A family of surface tension bi-propellant tanks ranging from 1131L to 1630L was to be produced for a new set of generic Eurostar platforms. For best fit within the platform, the tank domes were to be approximately oblate spheroids, and the tanks were to be skirt-mounted from the upper half of the tank.
A recurring unit cost comparable to the smaller 650L and 750L tanks was the main objective, thus achieving approximately 50% cost saving for the bi-propellant storage of a whole Eurostar chemical propulsion system (i.e. two tanks instead of four will clearly cost half as much, notwithstanding raw material costs and production differences).
The main tank development challenges included:
- The tank manufacturing team were parted from the Airbus group shortly after kick-off. They were not able to fully engage with the initially-conceived co-engineering until after “a complete tank design was provided”. The resulting additional design iterations added a significant amount of development time and cost.
- It has proven difficult to maintain geometric repeatability of spin-formed Ti-6Al-4V STA domes at the required scale.
- The baselined tank vibration test facility was at the edge of its capabilities.
Very few bipropellant spacecraft tanks of this size class are available, and a number of such tanks in competitors’ catalogues have been discontinued. This propellant tank family is designed by the highly-regarded experienced teams in Stevenage and Toulouse, who have over 250 propellant tanks and surface tension devices in orbit. This propellant tank family is built the manufacturing team in Bremen, whose build quality has been proven on hundreds of propellant tanks, of which over 100 have been skirt-mounted.
The propellant tank family features:
- Ti-6Al-4V STA domes with high volume/mass and volume/height efficiency, and Ti-6Al-4V STA cylinder for the larger tanks in the family. The MON-/MMH-compatible shell is proven to meet design burst pressure 33.45bar at 60°C.
- The Ti-6Al-4V mounting skirt, held by 32 spacecraft friction joints, is proven to be capable of 8.9kN peak axial load per lug and 10.8kN peak tangential load per lug.
- Propellant management device, with in-built system for avoiding gas ingestion during horizontal transportation of the launcher, has been proven by neutral buoyancy testing to have usable volume exceeding 4.4L and a minimum end-of-life expulsion efficiency of 99.6%.
The all-titanium tank comprises an all-welded tank shell with a pressurant port and stub-pipe welded at the top of the tank, and propellant port and stub-pipe welded at the bottom of the tank. The total height of the 1131L and 1630L tanks are approximately 1.08m and 1.43m respectively.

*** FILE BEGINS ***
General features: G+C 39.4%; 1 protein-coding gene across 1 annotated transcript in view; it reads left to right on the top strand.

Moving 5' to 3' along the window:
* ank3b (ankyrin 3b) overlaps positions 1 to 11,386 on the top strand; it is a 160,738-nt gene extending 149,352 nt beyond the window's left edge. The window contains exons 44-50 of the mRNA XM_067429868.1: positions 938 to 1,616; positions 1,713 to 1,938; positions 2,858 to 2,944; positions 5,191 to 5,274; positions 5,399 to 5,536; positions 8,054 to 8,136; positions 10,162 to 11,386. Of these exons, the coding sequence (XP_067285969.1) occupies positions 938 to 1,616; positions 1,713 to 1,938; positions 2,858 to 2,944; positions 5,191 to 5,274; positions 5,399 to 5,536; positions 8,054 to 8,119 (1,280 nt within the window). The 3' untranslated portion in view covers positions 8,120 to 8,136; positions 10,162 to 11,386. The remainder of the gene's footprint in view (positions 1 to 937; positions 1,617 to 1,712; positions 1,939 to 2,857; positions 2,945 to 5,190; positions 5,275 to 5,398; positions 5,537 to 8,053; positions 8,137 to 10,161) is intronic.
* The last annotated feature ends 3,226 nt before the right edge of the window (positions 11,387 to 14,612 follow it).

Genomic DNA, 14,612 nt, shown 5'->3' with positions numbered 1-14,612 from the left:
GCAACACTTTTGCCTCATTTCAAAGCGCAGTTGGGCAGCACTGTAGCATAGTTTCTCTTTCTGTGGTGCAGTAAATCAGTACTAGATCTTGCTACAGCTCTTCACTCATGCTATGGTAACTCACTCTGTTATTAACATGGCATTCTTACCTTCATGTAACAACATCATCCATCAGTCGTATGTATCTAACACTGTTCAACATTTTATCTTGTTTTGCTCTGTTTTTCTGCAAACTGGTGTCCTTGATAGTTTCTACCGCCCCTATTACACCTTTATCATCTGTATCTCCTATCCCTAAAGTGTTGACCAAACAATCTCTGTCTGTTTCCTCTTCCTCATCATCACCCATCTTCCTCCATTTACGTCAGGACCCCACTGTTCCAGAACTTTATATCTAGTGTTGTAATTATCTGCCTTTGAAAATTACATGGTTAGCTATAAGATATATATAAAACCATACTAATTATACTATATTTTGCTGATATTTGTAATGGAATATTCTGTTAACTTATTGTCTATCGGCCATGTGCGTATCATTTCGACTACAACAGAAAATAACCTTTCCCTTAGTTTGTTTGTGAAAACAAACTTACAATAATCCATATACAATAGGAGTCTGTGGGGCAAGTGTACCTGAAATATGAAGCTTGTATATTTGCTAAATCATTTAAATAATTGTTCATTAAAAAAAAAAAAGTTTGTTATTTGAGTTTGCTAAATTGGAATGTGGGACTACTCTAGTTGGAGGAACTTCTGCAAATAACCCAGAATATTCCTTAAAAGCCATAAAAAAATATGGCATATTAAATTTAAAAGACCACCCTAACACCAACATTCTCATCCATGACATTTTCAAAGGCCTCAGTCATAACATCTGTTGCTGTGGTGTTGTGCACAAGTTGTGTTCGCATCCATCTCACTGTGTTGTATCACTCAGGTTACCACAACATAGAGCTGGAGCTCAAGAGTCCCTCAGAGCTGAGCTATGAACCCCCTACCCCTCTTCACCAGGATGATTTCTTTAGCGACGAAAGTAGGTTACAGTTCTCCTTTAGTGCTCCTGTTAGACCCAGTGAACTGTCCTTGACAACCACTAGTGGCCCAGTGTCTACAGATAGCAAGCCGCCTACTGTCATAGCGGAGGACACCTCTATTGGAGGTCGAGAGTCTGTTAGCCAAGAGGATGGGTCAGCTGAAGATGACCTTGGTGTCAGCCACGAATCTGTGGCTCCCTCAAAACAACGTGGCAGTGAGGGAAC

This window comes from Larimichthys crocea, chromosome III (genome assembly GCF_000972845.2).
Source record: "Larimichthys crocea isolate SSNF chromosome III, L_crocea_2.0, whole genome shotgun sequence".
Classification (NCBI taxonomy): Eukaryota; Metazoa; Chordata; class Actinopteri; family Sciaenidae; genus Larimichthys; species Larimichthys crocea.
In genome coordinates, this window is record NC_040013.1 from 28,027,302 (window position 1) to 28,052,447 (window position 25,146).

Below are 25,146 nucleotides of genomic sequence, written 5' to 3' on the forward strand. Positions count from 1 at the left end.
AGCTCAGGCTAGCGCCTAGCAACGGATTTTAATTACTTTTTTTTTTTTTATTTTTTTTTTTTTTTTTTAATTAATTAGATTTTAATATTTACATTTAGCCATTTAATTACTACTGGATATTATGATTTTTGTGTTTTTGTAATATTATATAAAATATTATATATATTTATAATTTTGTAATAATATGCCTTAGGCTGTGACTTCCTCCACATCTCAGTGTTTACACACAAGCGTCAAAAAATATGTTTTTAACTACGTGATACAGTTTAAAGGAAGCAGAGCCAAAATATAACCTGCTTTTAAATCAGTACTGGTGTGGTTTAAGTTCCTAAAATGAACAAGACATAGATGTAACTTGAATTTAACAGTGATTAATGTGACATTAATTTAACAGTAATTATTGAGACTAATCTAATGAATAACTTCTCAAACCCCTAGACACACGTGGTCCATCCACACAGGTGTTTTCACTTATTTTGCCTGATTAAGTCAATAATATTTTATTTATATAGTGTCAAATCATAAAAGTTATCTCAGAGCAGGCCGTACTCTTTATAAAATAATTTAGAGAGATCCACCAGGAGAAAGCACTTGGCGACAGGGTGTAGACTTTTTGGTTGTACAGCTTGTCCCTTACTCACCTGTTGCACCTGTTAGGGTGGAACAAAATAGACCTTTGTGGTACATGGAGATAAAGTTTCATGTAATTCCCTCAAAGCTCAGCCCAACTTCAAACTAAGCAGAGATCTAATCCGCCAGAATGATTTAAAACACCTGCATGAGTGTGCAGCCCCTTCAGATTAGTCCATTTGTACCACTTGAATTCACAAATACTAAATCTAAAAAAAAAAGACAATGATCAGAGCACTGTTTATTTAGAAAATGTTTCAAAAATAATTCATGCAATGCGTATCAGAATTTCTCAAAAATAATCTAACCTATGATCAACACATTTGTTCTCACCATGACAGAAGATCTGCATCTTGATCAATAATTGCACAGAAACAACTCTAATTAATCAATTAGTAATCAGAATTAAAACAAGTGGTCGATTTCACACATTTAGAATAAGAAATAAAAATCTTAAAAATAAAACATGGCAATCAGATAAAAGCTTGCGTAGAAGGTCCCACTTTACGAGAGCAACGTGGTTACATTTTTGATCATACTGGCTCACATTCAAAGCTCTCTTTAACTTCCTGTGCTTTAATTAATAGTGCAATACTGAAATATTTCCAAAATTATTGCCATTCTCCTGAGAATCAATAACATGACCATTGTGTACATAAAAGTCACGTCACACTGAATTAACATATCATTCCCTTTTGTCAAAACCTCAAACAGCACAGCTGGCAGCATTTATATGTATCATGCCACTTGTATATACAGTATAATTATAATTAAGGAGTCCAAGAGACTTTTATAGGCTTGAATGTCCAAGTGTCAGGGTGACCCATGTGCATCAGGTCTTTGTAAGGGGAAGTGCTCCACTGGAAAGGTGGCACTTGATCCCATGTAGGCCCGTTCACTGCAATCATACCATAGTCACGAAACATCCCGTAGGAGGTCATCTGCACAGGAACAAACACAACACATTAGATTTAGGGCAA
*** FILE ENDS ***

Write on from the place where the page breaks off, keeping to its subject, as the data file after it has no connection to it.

A single-piece mounting skirt is welded to the upper dome, and an MJ10x1.25 self-locking anchor nut is riveted to each of the 32 lugs; the mounting plane is approximately 0.31m below the top of the tank, and, at 1378.4mm across flats, is the widest part of the tank.
A surface tension propellant management reservoir is welded to the inside of the propellant port, and fail-safe propellant acquisition vanes are bolted and wire-locked to brackets welded to the inside of the tank shell.
- Define requirements of longer-lead items
- Define preliminary tank interface details.
- Design PMD elements vs. functional requirements and get initial PMD manufacturing feedback.
- PMD material verification.
- Spin-forming trials.
- Get initial tank design manufacturing feedback & synthesise PMD mechanical environment.
- Detailed PMD design & weld verification.
PMD CDR / Tank PDR
- Tank material verification.
- EQM PMD production & testing.
- Detailed tank design & weld verification.
PMD QTRB / Tank CDR
- QM tank production.
- QM tank testing.
Tank QTRB / PMD&Tank QRB
- Final test reviews.
The prime contractor consider the family of tanks to be fully qualified for the Eurostar NEO and JUICE environments, and two 1630L flight tanks are installed on the JUICE spacecraft.
Spin-formed domes in STA condition have proven to have an unacceptably high scrappage rate, so any further orders for this tank will require a significant change in industrialisation strategy, and – most likely – some corresponding changes to the design. Such changes are unlikely to require a new tank qualification, but this is subject to exactly what changes will be implemented, which will depend on trends in customer requirements.